At some point Adam left the company – he could get frustrated pretty easily – and worked for a contract sys-admin company. During that time I advanced within the company and ended up hiring Adam to work for me. We did some great stuff in those years along with my buddy Dave. We brought Linux into the company and worked out the kinks. We developed a number of in-house apps with web/perl front-ends and MySQL backends. Whenever I needed a break, Adam and I would head outside for a smoke, talk bullshit, and often solve the problem that he and/or I was working on.

Adam had an incredibly keen intellect and was a funny bastard. He also had a bullshit threshold. He would make every effort to help you but if you dissed him and/or wouldn’t listen to him he would let you know it. At one point Adam quit on the spot when a former IT directory was not listening and was intent on having a one-way conversation. On the spot.

Adam was Jewish though I don’t think he practiced at the time I knew him well. I told you he was funny — once we were talking about religious education – probably the Jewish equivalent of Sunday school. He told me that he was supposed to go for some length of time but that he bargained with the school to go less. “I Jew’ed them down” he said with that Adam wit.

I just had a memory of sitting in a bar with Adam probably 15+ years ago. We were talking about race relations(black/white) and problems in the black community such as low income levels, incarceration rates, single-parent families and so on. I remember how compassionate Adam was and saying something like “All things being equal the black community wouldn’t have these problems without all the racism bullshit”. I’m paraphrasing there but that was the gist of it – and it affected me and my opinions on the subject.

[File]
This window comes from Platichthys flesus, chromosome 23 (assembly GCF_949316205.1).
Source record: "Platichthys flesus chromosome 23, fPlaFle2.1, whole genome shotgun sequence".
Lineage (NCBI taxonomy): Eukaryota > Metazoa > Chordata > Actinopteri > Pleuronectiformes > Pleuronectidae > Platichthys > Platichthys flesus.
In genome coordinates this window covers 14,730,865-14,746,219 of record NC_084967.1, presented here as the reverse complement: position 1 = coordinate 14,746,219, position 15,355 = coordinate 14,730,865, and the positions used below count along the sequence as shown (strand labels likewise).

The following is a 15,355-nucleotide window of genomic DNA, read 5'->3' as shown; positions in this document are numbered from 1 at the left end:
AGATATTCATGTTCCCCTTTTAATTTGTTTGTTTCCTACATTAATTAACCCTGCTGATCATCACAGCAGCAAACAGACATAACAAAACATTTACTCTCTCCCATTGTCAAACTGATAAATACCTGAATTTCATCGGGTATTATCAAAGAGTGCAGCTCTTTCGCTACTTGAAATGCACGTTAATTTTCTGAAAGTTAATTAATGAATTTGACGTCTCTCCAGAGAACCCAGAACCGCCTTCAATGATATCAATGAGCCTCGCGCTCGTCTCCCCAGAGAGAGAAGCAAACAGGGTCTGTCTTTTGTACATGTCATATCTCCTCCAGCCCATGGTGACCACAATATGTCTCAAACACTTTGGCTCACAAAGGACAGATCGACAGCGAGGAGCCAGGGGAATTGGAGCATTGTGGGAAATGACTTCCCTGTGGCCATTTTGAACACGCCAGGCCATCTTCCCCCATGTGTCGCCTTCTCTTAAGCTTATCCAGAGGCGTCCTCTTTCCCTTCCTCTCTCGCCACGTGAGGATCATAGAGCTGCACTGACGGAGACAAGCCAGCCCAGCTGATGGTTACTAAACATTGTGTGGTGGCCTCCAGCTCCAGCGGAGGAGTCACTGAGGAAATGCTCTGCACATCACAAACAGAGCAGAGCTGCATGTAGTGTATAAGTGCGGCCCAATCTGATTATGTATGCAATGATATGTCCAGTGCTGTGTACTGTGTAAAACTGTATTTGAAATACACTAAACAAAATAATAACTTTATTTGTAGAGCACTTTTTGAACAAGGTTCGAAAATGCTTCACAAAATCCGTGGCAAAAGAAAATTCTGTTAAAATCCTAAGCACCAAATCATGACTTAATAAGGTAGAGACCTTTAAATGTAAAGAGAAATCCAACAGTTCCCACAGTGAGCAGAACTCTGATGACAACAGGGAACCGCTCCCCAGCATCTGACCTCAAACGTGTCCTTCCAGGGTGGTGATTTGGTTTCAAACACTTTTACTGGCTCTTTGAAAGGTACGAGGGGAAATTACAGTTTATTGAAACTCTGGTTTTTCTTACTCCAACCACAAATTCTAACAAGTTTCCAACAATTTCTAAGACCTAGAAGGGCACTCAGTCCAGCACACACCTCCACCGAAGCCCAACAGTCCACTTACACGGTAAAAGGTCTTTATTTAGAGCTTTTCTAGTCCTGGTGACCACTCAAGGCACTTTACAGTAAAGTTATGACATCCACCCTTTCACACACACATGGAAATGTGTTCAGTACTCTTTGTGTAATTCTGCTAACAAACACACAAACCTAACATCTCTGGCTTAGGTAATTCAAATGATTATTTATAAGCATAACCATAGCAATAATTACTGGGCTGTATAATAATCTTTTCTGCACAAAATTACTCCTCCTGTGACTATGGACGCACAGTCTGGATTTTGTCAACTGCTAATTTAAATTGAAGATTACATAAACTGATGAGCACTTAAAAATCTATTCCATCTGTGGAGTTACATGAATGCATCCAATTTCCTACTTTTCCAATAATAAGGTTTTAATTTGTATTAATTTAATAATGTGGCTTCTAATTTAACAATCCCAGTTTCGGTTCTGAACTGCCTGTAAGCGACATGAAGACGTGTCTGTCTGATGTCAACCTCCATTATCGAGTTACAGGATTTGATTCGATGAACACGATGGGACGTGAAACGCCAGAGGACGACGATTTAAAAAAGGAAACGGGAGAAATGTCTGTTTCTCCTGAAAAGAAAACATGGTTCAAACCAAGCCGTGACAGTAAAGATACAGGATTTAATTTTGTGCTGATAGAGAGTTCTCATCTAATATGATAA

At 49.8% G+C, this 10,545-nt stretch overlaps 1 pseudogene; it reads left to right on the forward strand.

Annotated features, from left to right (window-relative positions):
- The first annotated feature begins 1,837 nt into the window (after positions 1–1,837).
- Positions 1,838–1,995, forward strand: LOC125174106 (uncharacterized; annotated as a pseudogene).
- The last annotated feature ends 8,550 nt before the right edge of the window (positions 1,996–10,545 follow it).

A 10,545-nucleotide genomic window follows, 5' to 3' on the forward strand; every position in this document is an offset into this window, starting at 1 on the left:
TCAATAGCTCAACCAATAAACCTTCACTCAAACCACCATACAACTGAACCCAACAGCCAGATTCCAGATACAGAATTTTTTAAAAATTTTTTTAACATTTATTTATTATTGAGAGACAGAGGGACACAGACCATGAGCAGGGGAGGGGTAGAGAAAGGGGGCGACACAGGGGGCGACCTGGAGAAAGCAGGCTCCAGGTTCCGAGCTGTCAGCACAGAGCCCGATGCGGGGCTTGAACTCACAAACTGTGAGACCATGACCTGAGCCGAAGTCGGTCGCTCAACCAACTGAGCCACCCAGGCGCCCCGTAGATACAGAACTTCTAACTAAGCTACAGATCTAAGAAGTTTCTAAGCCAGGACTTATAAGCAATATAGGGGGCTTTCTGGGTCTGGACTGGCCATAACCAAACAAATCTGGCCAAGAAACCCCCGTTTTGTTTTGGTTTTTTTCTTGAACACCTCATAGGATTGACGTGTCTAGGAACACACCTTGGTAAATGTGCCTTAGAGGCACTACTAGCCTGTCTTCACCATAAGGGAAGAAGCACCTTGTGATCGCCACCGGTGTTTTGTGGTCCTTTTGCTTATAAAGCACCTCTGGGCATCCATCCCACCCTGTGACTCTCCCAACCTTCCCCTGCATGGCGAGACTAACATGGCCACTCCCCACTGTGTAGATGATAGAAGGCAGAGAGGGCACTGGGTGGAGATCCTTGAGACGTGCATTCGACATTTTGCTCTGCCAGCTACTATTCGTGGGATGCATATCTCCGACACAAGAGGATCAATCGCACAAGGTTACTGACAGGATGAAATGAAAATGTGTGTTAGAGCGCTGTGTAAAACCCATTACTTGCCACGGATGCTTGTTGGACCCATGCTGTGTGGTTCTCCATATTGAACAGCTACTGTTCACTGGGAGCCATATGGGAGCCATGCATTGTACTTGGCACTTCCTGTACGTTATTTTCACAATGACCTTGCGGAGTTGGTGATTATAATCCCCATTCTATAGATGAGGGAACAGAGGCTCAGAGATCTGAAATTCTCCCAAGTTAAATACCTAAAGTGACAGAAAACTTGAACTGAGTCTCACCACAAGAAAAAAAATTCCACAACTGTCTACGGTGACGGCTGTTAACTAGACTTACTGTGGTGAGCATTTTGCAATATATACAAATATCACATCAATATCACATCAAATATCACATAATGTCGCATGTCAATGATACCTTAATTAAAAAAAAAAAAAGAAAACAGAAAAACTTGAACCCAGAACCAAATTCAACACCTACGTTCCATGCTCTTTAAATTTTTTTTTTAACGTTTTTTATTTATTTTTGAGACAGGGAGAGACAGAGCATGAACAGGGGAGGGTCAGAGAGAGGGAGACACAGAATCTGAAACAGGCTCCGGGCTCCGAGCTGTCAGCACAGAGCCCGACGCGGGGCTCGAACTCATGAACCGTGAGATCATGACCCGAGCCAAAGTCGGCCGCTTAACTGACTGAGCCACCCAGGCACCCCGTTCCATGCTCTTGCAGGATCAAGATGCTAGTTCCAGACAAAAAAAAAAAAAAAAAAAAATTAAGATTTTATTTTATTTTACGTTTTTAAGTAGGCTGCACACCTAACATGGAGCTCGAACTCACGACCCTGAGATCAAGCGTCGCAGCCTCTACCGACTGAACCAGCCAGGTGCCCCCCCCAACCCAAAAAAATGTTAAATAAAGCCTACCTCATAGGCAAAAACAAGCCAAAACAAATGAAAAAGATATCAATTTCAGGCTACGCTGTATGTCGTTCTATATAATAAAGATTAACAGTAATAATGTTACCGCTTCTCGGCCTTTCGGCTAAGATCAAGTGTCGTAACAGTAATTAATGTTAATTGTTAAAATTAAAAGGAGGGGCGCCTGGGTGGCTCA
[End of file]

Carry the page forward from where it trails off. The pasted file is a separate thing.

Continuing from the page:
I remember shortly after Jake was born in 1999. Adam and I had many many long conversations over the Internet using some command line utility – I think it was “Speak Freely”. He was home on his Linux machine and I was home on mine. It was Skype before skype. It was during this same time that he introduced me to VNC – a program for sharing desktops that I still use on a daily basis. We would chat/talk for hours via computer – sharing code snippets, talking geek, and just bullshitting.

Adam was a technical powerhouse. He could learn any skill in almost no time and be proficient at it. He was an absolutely crack Unix sys-admin. He was a great programmer. He picked up and excelled at databases and web programming. There was simply nothing he could not do — if he wanted to.

Another memory. After 911 and the Patriot Act passed I remember discussing it with Adam. He was adamant (and right as it turned out) that it would lead to an unprecendented loss of electronic privacy. He told me the NSA was hooking right into the backbone of major Internet providers and intercepting pretty much everything. That’s why the Snowden thing was no surprise to me.

Adam died on June 16th 2013 and I never knew it. My last email from him was on 10/04/2012.

I hope some of Adam’s family and friends find this someday and get some comfort —- maybe a glimpse into a part of Adam that I knew but maybe didn’t show up too often at the family dinner table or races.

I can’t believe Adam is gone and the “died unexpectently” is maddening in its vagueness. I guess it doesn’t really matter how he died – just that he did. Fuck, I wish that we could have another conversation and another laugh. I wish I could ask him WTF happened … Damn.

4 Responses to “Adam Nevins”

  1. Todd Nevins says:

    Thank you for sharing Mark.

    Your memories of Adam mean a lot to me.

    Thank you again for putting it into writing.

    Todd Nevins

  2. bumpkin says:

    You’re welcome Todd. I’m very sorry for your family’s loss. I had great affection and respect for Adam.

  3. Debbi Nevins-Geswell says:

    Hi I am Adams younger sister, Debbi. I cannot tell you what this means to me and my family. It is so nice to hear all of the things that Adam did to assist you through the years. He helped all of us in so many ways. I would say you knew him pretty well. We all loved him and miss him so very much.

    Thanks again
    Debbi Nevins-Geswell

  4. Ann L Nevins says:

    I too wish I knew WTF happened. Thank you for sharing.
    Adam’s mom